Team engagement, community education and thorough planning have been key to the success of City of Hobart’s recent roll-out of kerbside green waste collections.
Tasmania may be small in size, but it’s becoming big in collecting and recycling organic wastes.
Covering an area less than one-twelfth the size of New South Wales, the island state has three major composting facilities and a number of smaller ones processing organic waste. All of these are open air windrow systems. As such, many Tasmanian residents are offered some form of organics waste collection or disposal service.
City of Hobart introduced a new kerbside green waste collection service this past May to 12,500 residential properties. One of the tasks under its Waste Management Strategy 2015-30 (the Strategy), it is regarded as a key factor to the council achieving zero waste to landfill by 2030.
The council had previously run a twice-yearly kerbside green waste collection service, and currently offers five free entry weekend to McRobies Gully Waste Management Centre in South Hobart. However, it had experienced several issues. With such weighty pick-ups came manual handling risks. Moreover, there had been a limited number of contractors willing to provide the service, which was beginning to cost more, resulting in a reduced frequency of service. The level of resident participation had also started to decrease.
Nevertheless, the council was committed to offering and improving a green waste service for its residents.
A waste audit in September 2015 showed that green waste makes up 14 per cent and food waste 47 per cent of an average kerbside waste bin in the Hobart municipal area, both of which could be composted rather than sent to landfill.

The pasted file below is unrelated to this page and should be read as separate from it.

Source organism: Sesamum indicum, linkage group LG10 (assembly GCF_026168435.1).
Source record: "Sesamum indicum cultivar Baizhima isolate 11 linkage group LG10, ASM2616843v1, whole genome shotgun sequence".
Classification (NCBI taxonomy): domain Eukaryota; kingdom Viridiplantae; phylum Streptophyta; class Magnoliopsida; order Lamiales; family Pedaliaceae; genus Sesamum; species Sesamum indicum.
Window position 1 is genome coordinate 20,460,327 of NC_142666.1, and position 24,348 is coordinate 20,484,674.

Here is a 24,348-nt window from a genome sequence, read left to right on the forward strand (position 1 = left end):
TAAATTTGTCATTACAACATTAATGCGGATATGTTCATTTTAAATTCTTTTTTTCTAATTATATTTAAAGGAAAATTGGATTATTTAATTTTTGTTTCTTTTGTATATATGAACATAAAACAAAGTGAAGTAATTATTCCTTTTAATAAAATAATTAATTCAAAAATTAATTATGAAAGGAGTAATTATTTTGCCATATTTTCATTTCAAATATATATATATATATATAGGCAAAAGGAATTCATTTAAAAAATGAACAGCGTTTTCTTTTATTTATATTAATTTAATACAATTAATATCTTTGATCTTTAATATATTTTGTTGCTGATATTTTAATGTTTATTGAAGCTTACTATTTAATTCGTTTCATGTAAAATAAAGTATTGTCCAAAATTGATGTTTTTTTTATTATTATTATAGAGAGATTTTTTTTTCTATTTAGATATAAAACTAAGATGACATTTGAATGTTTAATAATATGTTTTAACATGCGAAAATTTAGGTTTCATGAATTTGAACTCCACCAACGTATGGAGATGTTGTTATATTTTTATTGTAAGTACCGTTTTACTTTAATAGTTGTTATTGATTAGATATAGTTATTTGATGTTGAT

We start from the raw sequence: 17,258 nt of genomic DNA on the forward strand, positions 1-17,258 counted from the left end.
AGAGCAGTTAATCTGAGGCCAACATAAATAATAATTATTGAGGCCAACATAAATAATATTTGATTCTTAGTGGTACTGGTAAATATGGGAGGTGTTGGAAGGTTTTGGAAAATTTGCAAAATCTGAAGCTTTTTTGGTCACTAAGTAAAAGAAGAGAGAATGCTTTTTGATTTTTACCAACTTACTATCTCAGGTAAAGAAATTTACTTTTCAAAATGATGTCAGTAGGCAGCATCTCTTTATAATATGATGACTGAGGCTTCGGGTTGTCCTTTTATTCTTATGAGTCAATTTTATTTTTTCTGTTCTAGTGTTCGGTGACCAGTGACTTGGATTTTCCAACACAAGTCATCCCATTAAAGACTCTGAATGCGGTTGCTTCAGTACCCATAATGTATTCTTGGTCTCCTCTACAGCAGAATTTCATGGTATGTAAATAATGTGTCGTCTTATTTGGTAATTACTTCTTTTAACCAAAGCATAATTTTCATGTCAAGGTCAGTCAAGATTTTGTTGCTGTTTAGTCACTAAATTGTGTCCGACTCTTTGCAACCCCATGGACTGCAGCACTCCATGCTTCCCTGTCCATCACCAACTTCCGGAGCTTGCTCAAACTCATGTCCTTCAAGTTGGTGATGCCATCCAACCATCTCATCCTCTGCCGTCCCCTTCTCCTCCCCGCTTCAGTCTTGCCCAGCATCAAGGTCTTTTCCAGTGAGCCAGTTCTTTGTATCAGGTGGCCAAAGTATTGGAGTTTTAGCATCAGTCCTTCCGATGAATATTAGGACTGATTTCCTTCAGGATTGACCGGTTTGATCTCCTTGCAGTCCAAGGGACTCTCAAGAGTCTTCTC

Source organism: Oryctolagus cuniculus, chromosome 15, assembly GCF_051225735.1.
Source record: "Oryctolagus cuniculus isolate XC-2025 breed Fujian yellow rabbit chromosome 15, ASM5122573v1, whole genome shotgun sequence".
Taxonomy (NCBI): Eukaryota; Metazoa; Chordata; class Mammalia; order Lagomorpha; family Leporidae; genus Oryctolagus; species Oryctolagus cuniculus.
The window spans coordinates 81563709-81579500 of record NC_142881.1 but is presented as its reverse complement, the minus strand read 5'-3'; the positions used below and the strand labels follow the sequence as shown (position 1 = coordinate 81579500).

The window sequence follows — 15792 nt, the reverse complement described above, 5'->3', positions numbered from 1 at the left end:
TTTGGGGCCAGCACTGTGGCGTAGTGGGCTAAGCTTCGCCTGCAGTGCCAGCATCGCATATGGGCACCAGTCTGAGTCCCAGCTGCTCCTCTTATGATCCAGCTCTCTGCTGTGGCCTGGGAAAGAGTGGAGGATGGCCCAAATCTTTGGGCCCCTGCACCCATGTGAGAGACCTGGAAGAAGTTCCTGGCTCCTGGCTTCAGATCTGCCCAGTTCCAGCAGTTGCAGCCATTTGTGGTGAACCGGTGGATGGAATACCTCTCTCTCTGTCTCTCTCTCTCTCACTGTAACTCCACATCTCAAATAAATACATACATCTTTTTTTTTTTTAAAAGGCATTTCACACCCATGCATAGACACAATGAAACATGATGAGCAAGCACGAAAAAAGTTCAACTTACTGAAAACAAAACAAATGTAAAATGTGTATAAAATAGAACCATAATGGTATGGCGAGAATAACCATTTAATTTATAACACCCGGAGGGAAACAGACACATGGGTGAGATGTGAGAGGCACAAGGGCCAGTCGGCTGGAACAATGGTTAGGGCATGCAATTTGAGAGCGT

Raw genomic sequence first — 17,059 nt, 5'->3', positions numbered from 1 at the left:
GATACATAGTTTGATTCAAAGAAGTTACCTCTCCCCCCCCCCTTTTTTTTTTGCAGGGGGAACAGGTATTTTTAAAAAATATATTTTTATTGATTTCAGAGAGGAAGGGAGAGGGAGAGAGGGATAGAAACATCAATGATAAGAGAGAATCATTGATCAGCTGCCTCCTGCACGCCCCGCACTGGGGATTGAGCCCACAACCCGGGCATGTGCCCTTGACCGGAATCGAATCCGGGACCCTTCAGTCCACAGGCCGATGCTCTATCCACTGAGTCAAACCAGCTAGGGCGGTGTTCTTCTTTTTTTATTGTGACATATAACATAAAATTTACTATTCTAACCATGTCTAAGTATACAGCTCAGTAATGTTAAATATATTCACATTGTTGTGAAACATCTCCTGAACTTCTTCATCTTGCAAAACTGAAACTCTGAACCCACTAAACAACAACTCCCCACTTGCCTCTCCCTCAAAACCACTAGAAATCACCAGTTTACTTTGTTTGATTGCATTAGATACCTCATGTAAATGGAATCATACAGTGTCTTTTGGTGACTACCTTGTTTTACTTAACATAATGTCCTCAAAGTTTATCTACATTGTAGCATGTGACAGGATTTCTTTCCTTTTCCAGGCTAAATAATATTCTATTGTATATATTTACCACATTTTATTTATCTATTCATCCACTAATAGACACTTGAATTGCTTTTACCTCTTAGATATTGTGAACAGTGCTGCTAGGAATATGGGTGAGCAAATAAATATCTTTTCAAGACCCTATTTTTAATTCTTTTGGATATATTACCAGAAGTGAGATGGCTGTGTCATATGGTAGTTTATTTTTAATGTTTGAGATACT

David Holman, Manager – Cleansing & Solid Waste, has been with the council two years and led the team that introduced the new service.
“By providing a green waste bin, the council thought that a significant portion of this material will be removed from the waste stream, reducing the impacts on the City’s waste collection service, and, ultimately reducing waste to landfill and resulting emissions,” he says.
The preliminary aim of the Strategy was to introduce a kerbside collection service of green waste, while at the same time encouraging and supporting existing and new community gardens and home composting initiatives.
The planning phase
David’s team started working on the revamped green waste service in mid-2015.
He says they had several challenges to overcome in the preparations for roll-out.
First, they needed to predict how much green waste they would receive, as they had limited space for it at the compost facility. Calculations were made based on bin audits and how much was disposed of through the previous service. They estimated the new service would handle 1,700 tonnes of green waste each year, diverting the equivalent of 386 full garbage trucks of that material from landfill.
The next task was to determine the collection frequency.
To read more see page 34 of Issue 8.